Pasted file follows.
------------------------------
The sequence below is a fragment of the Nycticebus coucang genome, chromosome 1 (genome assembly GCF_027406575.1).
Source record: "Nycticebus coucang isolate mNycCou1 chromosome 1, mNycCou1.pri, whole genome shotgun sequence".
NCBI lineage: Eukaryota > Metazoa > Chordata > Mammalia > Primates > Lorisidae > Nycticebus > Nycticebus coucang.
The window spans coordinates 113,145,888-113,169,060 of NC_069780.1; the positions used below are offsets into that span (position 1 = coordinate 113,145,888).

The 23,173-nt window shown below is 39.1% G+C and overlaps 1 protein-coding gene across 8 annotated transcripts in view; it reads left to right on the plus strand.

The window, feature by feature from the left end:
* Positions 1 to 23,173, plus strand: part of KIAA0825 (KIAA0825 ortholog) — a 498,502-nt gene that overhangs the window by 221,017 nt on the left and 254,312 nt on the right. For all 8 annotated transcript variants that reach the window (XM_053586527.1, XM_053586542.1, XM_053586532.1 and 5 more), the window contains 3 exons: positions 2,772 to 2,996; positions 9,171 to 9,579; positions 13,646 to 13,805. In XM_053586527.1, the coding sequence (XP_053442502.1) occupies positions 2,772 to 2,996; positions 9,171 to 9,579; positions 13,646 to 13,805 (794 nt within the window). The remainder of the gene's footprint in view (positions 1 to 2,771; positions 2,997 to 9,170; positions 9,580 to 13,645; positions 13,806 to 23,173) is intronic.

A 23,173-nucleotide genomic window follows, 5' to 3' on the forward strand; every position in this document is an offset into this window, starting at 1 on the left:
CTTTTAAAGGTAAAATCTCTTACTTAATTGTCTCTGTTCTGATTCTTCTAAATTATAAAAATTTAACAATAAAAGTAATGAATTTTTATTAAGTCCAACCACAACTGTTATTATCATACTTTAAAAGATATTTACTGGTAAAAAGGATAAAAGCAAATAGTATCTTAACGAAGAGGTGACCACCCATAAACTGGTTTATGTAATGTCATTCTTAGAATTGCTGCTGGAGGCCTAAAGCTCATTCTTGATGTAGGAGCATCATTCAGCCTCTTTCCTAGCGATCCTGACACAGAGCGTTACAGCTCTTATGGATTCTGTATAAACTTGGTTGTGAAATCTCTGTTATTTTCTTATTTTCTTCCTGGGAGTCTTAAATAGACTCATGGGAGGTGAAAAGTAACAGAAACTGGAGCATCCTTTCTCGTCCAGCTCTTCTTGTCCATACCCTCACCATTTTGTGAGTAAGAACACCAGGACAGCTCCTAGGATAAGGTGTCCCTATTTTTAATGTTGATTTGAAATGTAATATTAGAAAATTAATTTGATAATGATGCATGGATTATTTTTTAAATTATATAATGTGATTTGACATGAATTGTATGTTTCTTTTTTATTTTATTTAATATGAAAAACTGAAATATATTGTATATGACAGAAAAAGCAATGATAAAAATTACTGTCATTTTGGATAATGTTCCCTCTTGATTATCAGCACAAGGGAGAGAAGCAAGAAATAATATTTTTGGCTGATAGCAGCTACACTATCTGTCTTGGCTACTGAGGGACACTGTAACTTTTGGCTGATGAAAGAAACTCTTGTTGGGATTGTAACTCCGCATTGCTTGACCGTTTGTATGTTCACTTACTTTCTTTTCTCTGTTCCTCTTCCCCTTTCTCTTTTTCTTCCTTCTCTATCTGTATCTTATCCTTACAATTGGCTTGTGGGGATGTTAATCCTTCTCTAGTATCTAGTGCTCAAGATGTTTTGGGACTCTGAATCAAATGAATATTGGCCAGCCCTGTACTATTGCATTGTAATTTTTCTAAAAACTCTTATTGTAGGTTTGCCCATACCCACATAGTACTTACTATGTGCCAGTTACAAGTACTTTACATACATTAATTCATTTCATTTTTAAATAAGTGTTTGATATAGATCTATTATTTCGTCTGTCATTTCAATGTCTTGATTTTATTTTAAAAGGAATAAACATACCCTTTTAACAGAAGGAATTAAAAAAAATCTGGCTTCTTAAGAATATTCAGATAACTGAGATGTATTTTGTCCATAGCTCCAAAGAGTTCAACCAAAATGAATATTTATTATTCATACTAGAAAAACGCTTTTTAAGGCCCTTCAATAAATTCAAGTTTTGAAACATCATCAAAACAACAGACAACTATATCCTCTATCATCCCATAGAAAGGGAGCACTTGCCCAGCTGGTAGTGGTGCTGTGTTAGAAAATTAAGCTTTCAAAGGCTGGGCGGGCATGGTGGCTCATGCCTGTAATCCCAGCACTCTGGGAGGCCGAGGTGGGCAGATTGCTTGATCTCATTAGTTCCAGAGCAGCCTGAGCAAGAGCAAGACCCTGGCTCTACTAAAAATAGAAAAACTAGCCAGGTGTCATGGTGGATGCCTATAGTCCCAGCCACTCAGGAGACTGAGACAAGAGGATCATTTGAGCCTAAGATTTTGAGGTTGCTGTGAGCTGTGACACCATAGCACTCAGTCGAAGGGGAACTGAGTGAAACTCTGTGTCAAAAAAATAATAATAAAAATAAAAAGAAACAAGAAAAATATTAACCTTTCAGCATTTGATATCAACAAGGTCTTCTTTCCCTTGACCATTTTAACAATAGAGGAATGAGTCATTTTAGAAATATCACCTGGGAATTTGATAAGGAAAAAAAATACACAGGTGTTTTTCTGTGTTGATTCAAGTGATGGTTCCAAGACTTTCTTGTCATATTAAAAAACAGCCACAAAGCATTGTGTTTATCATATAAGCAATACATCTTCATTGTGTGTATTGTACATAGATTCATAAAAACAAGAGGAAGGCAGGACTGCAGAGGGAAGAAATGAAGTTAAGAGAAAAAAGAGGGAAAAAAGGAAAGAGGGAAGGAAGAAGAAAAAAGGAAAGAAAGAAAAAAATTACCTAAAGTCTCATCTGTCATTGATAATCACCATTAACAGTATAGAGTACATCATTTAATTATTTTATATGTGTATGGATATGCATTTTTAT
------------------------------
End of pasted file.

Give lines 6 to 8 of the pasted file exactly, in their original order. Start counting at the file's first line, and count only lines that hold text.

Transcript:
The window, feature by feature from the left end:
* Positions 1 to 23,173, plus strand: part of KIAA0825 (KIAA0825 ortholog) — a 498,502-nt gene that overhangs the window by 221,017 nt on the left and 254,312 nt on the right. For all 8 annotated transcript variants that reach the window (XM_053586527.1, XM_053586542.1, XM_053586532.1 and 5 more), the window contains 3 exons: positions 2,772 to 2,996; positions 9,171 to 9,579; positions 13,646 to 13,805. In XM_053586527.1, the coding sequence (XP_053442502.1) occupies positions 2,772 to 2,996; positions 9,171 to 9,579; positions 13,646 to 13,805 (794 nt within the window). The remainder of the gene's footprint in view (positions 1 to 2,771; positions 2,997 to 9,170; positions 9,580 to 13,645; positions 13,806 to 23,173) is intronic.

A 23,173-nucleotide genomic window follows, 5' to 3' on the forward strand; every position in this document is an offset into this window, starting at 1 on the left: